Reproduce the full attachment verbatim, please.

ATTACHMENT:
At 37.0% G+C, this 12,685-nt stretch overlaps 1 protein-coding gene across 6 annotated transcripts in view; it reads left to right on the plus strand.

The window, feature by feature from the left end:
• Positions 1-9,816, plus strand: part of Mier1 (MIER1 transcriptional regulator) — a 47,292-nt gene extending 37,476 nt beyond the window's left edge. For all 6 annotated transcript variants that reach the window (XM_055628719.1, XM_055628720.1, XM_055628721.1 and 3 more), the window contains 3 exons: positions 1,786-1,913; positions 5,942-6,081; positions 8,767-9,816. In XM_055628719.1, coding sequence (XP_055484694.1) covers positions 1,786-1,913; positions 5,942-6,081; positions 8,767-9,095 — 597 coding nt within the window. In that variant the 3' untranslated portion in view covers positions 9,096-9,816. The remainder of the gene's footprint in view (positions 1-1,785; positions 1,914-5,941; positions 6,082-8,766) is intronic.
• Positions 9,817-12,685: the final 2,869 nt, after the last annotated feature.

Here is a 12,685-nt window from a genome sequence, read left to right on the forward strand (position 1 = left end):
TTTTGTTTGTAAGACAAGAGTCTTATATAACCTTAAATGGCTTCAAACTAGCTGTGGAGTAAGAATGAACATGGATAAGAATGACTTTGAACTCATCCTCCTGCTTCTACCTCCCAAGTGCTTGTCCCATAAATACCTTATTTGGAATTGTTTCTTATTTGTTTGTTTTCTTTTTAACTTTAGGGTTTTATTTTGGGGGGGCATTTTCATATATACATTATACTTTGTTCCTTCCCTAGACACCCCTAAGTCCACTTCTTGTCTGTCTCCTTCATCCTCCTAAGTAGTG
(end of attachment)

At 37.0% G+C, this 12,685-nt stretch overlaps 1 protein-coding gene across 6 annotated transcripts in view; it reads left to right on the plus strand.

The window, feature by feature from the left end:
• Positions 1-9,816, plus strand: part of Mier1 (MIER1 transcriptional regulator) — a 47,292-nt gene extending 37,476 nt beyond the window's left edge. For all 6 annotated transcript variants that reach the window (XM_055628719.1, XM_055628720.1, XM_055628721.1 and 3 more), the window contains 3 exons: positions 1,786-1,913; positions 5,942-6,081; positions 8,767-9,816. In XM_055628719.1, coding sequence (XP_055484694.1) covers positions 1,786-1,913; positions 5,942-6,081; positions 8,767-9,095 — 597 coding nt within the window. In that variant the 3' untranslated portion in view covers positions 9,096-9,816. The remainder of the gene's footprint in view (positions 1-1,785; positions 1,914-5,941; positions 6,082-8,766) is intronic.
• Positions 9,817-12,685: the final 2,869 nt, after the last annotated feature.

Here is a 12,685-nt window from a genome sequence, read left to right on the forward strand (position 1 = left end):
TTTTGTTTGTAAGACAAGAGTCTTATATAACCTTAAATGGCTTCAAACTAGCTGTGGAGTAAGAATGAACATGGATAAGAATGACTTTGAACTCATCCTCCTGCTTCTACCTCCCAAGTGCTTGTCCCATAAATACCTTATTTGGAATTGTTTCTTATTTGTTTGTTTTCTTTTTAACTTTAGGGTTTTATTTTGGGGGGGCATTTTCATATATACATTATACTTTGTTCCTTCCCTAGACACCCCTAAGTCCACTTCTTGTCTGTCTCCTTCATCCTCCTAAGTAGTG